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R.I.P. Beautiful, I’m Finding the Zenith

R.I.P. Beautiful, I’m Finding the Zenith

Once a week, Rebecca drinks a different type of alcohol and writes a rough draft. She edits sober. Last week was cough syrup. This week is all kinds of shit.

Out of guilt, I searched Google hoping to see a worthless billion, but there is no tall record player quite like the one I just destroyed. Not a’one.

I was alone in the apartment, whining the word time to myself as I often do, “I don’t have any time to write. I don’t have time to go to the bank.”

The Victim

The Victim

It was gradual. I only pulled apart the turntable on the antique record player at first, while reciting my schedule and panicking. “I’ll freeze some soup because I don’t have time to make dinner this week.”

Before, I’d planned to save time by writing this post after a night out with friends. Bad idea. My grimy body can barely lift a t-shirt.

I found them sitting at table in the center of dozens of slurring strangers that night. Drunken foreign butts grazed the back of their heads. I drank vodka something and a beer. We moved from the bar to the venue: a black box, a loud sucky band, and another two drinks.

In minutes, my voice sounded like someone shoved toothpicks down my larynx. A shot of tequila appeared in my hand… sure, okay! And another one, great! It takes an hour or two for me to fall into a bush, content to stay there for a while.

The mug in my hand feels iron heavy now. After at least eight bouts of vomit, my body is hollow and slight. I lean on a tall record player in the living room. It probably hasn’t played music in over a decade. It doesn’t even fit in the room – only looks cool and facilitates toe stubbing.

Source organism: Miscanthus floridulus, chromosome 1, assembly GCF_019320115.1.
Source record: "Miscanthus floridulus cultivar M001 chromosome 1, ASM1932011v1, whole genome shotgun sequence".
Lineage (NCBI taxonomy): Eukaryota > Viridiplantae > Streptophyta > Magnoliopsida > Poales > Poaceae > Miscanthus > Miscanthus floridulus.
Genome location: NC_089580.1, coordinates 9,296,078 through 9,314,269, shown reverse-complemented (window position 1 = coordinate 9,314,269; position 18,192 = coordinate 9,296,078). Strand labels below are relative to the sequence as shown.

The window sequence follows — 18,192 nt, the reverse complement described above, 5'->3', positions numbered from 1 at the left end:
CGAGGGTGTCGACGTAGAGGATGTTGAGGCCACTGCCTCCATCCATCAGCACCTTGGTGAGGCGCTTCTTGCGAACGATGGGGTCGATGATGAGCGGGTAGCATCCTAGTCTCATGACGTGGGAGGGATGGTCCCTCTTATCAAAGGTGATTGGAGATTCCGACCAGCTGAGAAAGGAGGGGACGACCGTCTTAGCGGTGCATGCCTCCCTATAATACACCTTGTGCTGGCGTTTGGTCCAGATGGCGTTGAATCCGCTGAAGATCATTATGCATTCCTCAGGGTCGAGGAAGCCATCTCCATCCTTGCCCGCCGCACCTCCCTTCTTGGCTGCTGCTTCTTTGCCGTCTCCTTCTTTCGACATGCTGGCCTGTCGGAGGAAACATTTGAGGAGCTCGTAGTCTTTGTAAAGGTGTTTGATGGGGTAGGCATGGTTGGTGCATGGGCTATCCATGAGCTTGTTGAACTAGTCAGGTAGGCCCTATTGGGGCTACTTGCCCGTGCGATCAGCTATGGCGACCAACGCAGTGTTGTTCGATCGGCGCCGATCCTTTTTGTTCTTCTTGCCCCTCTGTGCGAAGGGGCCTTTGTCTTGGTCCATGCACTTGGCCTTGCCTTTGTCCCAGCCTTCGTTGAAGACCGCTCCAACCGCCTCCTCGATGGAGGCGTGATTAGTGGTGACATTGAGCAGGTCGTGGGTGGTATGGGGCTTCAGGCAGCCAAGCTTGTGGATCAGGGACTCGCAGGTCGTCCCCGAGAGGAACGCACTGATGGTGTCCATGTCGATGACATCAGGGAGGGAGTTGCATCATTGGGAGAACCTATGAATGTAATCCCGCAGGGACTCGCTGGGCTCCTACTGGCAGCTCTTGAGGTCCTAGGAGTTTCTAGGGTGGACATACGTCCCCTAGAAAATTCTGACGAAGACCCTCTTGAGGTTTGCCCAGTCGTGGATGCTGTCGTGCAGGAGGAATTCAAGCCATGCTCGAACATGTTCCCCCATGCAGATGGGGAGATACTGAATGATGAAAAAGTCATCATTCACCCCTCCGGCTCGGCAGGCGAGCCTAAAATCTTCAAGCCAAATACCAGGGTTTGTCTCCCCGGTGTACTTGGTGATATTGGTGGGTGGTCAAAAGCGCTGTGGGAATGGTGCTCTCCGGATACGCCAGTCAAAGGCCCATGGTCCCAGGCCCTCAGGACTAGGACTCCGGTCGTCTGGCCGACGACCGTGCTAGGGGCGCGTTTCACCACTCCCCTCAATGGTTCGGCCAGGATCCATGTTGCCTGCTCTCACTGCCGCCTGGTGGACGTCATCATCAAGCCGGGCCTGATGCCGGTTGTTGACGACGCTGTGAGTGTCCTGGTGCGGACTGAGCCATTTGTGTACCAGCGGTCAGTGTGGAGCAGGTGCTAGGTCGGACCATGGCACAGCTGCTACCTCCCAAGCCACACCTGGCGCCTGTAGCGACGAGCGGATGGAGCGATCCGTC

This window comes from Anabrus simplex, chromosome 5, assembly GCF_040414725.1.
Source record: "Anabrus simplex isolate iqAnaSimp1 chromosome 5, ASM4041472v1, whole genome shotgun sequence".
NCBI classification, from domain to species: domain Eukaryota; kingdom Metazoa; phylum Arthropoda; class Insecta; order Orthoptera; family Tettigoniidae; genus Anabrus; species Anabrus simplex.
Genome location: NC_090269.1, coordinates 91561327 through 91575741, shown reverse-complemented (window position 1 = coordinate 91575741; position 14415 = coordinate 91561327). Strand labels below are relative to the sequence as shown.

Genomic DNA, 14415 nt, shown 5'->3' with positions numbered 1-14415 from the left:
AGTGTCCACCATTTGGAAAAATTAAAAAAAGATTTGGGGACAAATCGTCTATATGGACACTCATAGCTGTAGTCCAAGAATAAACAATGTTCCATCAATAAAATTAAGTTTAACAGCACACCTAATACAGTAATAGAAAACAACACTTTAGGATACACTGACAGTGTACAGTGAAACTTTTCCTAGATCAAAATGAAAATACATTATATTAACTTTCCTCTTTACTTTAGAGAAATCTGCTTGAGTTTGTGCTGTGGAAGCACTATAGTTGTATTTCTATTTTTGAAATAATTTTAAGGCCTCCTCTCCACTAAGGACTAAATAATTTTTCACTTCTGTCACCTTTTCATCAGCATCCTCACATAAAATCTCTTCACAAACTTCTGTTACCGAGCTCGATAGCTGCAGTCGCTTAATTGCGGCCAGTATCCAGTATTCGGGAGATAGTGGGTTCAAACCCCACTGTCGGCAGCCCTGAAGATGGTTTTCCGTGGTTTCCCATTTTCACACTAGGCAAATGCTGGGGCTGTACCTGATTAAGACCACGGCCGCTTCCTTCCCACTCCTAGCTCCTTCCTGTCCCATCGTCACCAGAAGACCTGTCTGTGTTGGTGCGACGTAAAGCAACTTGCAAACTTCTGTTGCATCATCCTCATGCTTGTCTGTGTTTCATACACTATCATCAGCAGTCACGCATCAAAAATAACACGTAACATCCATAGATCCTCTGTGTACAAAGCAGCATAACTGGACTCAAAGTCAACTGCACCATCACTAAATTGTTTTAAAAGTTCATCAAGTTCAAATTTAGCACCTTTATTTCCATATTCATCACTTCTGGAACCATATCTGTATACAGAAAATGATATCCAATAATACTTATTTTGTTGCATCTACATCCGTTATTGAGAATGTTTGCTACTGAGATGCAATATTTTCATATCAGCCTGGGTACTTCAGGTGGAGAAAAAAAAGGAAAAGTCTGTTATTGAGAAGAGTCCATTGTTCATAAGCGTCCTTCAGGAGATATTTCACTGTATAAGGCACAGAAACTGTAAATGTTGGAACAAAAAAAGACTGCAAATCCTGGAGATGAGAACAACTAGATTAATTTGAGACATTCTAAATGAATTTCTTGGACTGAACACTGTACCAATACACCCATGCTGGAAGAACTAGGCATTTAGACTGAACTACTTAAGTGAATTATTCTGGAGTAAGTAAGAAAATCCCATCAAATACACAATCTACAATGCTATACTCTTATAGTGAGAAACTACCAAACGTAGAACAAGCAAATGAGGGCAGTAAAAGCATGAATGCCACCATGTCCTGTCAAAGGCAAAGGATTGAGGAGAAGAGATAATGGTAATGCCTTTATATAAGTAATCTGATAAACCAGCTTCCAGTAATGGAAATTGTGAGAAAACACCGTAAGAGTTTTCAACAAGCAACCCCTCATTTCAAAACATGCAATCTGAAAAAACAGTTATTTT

I panic. A creative “zenith” by way of alcohol – finding it is harder than I thought it would be. I can barely bring myself to eat a bagel, let alone drink more. “I don’t have time,” I whisper to myself. “Oh shut up and make time.” Well when am I going to have time to do laundry? Clean the bathroom? Eat fruits and vegetables?

I start removing the turntable on the big record player with a flathead screwdriver. If I could use it as a shelf, unclutter the room a bit, that will help. I unscrew the round plate and find it connected to the inside by wires. Surely, this won’t take too much time. I remove the backside with a wrench and see a structure intricately connected by smeared yellow glue and wires.

I need time to exercise, to research, to relax, to watch the news. I don’t have time for a social life. I have no time to read.

My boyfriend and his brother bought this thing years ago at some antique shop. It takes me about five seconds to decide that I‘m going to gut it.

To shop for birthday presents, oh god and Christmas is soon. There’s no time for anything. How is life going to be when I have kids or own property? How am I going to get health insurance?

There is a giant hole where the turntable used to be. Well, it can’t be a shelf now. I pull a chair up to it – could be desk, I’ll fix out the hole… I’ve needed a desk. Shouldn’t take too long. I stick my head through the back and start yanking wires, pulling out old rusty nails with the back of a hammer.

It all makes dust expand and fall. Every crevasse is lined with some kind of white powder. At this point, my whole body hurts and I’m sweating too much for the cold weather. Wires, wood, shiny plastic and speaker netting circle the tall record player and me. It takes awhile but I manage to heave the now striped structure to the porch.

The record player lies on its side. I sing with a tired and chalky voice, Heeeelllllooooo from the outsiiiiiiiide. I poke the wood with my tilted heel, testing how hard I need to stomp to break through. I must have called a thousand tiiiiiiiiiimes.

Once the wood collapses, I see a bug carcass wedged between two small planks. I sing to the bug carcass. To tell you I’m sorrrrry / For the things that I’ve donnnneeee. Then I blow him out of his tomb with a quick puff. A few hours pass, hours I could have spent doing so much and now I have to deal with this:


I feel better though. Sometimes we just need to destroy before we build. I concede that nothing is a waste of time.

Stay tuned for next week:


Rebecca Arrowsmith
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About The Author

Rebecca Arrowsmith

Rebecca Arrowsmith is an artist and writer living in Atlanta.

Real Pants

Good hair, crooked gait

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